Implicitly Restarted Arnoldi Method

Perhaps the most successful numerical algorithm for
computing the complete eigensystem of a general square matrix
is the implicitly shifted QR algorithm. One of the keys to the
success of this method is its relationship to the
Schur decomposition

The QR algorithm produces a sequence of unitary similarity transformations that iteratively reduce to upper triangular form (see §7.3). In other words, it computes a Schur decomposition. A practical implementation of the QR algorithm begins with an initial unitary similarity transformation of to the condensed form where is upper Hessenberg (``almost upper triangular'') and is unitary. Then the following iteration is performed.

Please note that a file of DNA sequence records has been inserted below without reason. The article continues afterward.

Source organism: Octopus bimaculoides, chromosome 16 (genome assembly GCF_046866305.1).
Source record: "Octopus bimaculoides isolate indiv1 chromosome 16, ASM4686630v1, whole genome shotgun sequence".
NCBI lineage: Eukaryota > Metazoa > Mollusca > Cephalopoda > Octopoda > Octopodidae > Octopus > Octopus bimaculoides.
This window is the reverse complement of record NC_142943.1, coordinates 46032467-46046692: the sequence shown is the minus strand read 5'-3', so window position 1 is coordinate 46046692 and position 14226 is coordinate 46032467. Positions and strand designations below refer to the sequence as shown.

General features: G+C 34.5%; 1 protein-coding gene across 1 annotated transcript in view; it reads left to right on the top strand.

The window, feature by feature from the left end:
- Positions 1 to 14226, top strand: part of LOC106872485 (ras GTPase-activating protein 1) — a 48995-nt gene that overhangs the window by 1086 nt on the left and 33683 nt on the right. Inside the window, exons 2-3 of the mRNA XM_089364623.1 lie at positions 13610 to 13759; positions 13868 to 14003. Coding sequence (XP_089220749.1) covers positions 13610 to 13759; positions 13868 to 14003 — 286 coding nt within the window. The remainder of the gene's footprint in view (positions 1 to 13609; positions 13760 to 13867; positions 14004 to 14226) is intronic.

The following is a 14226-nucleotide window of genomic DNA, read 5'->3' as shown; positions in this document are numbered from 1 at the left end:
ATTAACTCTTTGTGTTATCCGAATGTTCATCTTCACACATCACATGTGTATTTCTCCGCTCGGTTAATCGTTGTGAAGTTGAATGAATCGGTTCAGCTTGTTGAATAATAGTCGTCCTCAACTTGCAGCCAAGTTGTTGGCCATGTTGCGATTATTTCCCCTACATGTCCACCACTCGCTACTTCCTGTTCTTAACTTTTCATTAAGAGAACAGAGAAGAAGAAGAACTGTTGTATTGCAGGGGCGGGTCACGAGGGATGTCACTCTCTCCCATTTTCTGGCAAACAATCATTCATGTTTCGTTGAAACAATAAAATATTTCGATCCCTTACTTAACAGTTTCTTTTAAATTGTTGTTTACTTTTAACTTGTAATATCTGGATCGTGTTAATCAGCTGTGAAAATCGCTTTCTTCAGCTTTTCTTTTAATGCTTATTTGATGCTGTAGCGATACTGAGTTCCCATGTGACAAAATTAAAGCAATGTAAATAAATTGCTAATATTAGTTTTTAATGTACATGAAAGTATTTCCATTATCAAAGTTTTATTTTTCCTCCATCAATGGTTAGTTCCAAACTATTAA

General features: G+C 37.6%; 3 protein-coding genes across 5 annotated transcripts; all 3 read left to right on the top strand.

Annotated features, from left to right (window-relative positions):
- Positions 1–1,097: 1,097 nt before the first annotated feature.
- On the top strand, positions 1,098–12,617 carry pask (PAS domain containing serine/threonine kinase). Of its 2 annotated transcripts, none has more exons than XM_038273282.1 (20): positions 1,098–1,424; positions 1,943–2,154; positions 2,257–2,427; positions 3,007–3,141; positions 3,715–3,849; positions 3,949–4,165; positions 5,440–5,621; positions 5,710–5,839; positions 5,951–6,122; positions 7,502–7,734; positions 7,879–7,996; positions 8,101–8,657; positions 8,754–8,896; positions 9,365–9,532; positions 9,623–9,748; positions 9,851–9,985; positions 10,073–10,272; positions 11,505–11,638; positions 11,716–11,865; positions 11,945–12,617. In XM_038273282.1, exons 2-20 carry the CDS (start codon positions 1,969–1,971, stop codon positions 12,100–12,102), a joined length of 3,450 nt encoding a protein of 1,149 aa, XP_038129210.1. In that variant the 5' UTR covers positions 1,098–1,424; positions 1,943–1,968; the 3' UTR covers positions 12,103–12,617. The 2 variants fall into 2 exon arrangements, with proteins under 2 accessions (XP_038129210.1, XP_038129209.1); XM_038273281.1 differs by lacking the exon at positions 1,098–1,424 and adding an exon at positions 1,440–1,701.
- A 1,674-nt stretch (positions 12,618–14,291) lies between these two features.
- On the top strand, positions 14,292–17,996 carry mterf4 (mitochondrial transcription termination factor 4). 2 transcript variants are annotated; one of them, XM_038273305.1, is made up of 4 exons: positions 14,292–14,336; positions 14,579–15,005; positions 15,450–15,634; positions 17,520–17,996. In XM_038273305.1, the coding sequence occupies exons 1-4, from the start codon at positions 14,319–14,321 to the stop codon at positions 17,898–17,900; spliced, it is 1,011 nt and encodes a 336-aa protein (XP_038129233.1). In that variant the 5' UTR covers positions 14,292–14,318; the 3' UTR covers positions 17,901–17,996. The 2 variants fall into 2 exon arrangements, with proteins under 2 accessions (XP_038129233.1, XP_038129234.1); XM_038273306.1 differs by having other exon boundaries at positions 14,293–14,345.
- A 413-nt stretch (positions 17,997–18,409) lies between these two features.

SHIFTED QR METHOD

factor

for until convergence

select a shift

QR-factorize

end for

In this scheme, is unitary and is upper triangular (i.e., the QR factorization of ). It is easy to see that is unitarily similar to throughout the course of this iteration. The iteration is continued until the subdiagonal elements of converge to zero, i.e., until a Schur decomposition has been (approximately) obtained.

If represents the leading columns of , and the
leading principal submatrix of in (7.11),
then

and we refer to this as a

We are going to exploit this aspect of the Schur decomposition. We shall also exploit the fact that a variant of the QR iteration can be devised that will force eigenvalues of interest to appear in this leading block of as the iteration proceeds. Our goal will be to develop a truncated form of the QR method that is suitable for computing a selected set of eigenvalues of a large matrix . We call implicitly restarted Arnoldi method the IRAM.

- Arnoldi Procedure in GEMV Form
- Implicit Restart
- Convergence Properties
- Numerical Stability
- Computational Costs and Tradeoffs
- Deflation and Stopping Rules
- Orthogonal Deflating Transformation
- Eigenvector Computation with Spectral Transformation
- Software Availability